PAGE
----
United Nations elects Saudi Arabia to Women's Rights Commission

Saudi Arabia was recently elected to the United Nations Commission on the Status of Women, provoking backlash from human rights organizations.

The Gulf state became the 45th country to sit on the UN panel tasked with promoting gender equality and the empowerment of women across the globe. UN Watch, a nongovernmental watchdog that monitors the United Nations, called the election "absurd."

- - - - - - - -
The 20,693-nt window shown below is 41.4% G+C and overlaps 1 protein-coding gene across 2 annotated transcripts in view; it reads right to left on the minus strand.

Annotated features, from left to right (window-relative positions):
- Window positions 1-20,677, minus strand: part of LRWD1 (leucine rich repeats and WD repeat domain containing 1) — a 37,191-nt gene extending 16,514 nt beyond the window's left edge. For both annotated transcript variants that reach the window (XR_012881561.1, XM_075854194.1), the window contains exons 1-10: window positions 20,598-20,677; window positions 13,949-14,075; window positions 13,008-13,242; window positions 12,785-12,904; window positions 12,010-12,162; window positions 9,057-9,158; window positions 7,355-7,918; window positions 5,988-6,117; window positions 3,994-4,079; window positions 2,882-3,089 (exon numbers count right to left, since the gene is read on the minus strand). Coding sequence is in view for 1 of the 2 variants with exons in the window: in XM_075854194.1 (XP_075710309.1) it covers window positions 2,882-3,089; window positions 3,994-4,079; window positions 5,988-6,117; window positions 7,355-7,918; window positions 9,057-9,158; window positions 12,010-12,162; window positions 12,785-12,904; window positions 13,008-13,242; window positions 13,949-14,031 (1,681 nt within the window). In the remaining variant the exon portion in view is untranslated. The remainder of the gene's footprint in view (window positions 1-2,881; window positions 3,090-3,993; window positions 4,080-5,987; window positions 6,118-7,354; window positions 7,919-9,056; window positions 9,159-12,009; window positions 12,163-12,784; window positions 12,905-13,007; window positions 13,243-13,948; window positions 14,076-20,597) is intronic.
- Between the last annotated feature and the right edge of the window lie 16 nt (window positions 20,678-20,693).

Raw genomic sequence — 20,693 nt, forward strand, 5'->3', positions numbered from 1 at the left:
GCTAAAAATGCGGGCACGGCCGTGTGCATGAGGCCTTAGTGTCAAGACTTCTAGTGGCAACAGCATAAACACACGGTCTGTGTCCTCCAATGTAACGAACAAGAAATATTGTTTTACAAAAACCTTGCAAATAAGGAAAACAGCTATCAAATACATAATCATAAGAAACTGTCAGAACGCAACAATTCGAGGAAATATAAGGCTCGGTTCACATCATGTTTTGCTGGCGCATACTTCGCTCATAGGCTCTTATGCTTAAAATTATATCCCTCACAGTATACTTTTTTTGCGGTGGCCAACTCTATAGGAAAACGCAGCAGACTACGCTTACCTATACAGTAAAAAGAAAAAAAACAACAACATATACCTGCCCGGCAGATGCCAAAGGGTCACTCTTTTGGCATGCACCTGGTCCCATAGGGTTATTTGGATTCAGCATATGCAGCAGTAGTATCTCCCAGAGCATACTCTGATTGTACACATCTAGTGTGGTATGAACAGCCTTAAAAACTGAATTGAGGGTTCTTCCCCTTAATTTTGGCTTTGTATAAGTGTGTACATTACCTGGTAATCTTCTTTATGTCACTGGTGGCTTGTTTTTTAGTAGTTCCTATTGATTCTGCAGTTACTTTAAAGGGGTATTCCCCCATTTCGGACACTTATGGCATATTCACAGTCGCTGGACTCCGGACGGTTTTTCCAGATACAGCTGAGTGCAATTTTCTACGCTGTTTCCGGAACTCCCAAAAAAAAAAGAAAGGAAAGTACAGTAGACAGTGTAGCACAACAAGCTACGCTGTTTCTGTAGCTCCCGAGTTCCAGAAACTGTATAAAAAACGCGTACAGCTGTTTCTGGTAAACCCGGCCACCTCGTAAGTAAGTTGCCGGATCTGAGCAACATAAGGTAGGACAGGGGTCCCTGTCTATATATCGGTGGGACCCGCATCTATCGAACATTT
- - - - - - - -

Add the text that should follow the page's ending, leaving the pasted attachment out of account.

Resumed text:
"Every Saudi woman must have a male guardian who makes all critical decisions on her behalf, controlling a woman’s life from her birth until death," Hillel Neuer, executive director of UN Watch, said in a statement released Saturday. "Saudi Arabia also bans women from driving cars."

"Electing Saudi Arabia to protect women’s rights is like making an arsonist into the town fire chief," Neuer continued.

The election took place through a secret ballot during the UN's Economic and Social Council, the Hill reported. Neuer said at least five members of the European Union voted for the Saudis to serve four years on the commission.

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